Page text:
Nález inkluze s vysokou hustotou fluid CO2 v zirkonu z kvartérních fluviálních štěrkopísků u Hulína

Zdeněk Dolníček

Abstrakt

High density CO2 fluid inclusion was found in one zircon crystal separated from commercial gravel-sand supplied from sand-pit at Hulín, where the Quaternary fluvial sediments are exploited. The prismatic, slightly rounded 19x10 μm large fragment of a zircon contained single elongated 6 μm long fluid inclusion which appears to be monophase at room temperature. The microthermometric measurements revealed presence of almost pure CO2 (melting temperature as low as -56.9 °C) that homogenized to liquid phase at -49.2 °C. The corresponding density for pure CO2 system is 1.152 g/cm3. Yet, fluid inclusions with similar characteristics are not known from the possible source area, from which the clastic material could have been derived. Theoretically, the dense CO2 fluids could be bound to high-grade metamorphic rocks (amphibolite facies or higher) or to low-grade metamorphic rocks in areas of low geothermal gradient.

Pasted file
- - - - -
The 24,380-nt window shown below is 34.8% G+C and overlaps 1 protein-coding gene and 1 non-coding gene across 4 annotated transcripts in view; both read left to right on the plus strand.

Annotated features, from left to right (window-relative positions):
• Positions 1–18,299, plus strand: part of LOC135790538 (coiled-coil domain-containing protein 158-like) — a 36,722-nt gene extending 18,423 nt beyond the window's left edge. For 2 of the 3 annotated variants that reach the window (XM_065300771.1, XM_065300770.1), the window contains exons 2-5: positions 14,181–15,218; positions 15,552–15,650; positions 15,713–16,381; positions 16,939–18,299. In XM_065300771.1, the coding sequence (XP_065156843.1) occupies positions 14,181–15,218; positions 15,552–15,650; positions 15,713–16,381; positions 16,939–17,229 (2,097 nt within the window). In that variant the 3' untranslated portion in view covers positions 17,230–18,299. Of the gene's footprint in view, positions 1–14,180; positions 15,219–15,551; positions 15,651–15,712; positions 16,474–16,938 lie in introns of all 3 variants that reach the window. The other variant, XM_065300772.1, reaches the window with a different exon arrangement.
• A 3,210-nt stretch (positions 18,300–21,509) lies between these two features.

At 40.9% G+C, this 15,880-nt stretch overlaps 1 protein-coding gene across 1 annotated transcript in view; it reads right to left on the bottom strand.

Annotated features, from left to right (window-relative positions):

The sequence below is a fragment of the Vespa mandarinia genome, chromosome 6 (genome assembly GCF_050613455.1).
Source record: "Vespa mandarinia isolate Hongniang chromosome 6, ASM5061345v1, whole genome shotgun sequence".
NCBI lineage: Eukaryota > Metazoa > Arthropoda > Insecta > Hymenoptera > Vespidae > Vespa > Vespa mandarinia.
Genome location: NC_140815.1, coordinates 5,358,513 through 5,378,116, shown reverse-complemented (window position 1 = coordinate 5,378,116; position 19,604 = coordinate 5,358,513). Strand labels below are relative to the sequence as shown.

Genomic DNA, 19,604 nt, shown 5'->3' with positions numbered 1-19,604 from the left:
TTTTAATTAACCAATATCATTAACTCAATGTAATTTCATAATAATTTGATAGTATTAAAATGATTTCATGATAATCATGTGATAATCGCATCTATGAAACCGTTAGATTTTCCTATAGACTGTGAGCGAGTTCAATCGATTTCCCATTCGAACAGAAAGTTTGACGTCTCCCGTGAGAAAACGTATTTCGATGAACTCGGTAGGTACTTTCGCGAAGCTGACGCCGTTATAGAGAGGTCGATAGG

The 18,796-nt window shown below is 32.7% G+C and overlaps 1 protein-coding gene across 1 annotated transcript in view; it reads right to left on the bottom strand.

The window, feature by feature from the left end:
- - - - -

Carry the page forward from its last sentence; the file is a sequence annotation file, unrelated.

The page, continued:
Bibliografická citace

Dolníček, Z. (2016). Nález inkluze s vysokou hustotou fluid CO2 v zirkonu z kvartérních fluviálních štěrkopísků u Hulína. Geologické výzkumy na Moravě a ve Slezsku, 15. Získáno z https://journals.muni.cz/gvms/article/view/4800

Klíčová slova

Quaternary; fluvial sediments; heavy minerals; zircon; fluid inclusions; CO2

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High density CO2 fluid inclusion was found in one zircon crystal separated from commercial gravel-sand supplied from sand-pit at Hulín, where the Quaternary fluvial sediments are exploited. The prismatic, slightly rounded 19x10 μm large fragment of a zircon contained single elongated 6 μm long fluid inclusion which appears to be monophase at room temperature. The microthermometric measurements revealed presence of almost pure CO2 (melting temperature as low as -56.9 °C) that homogenized to liquid phase at -49.2 °C. The corresponding density for pure CO2 system is 1.152 g/cm3. Yet, fluid inclusions with similar characteristics are not known from the possible source area, from which the clastic material could have been derived. Theoretically, the dense CO2 fluids could be bound to high-grade metamorphic rocks (amphibolite facies or higher) or to low-grade metamorphic rocks in areas of low geothermal gradient.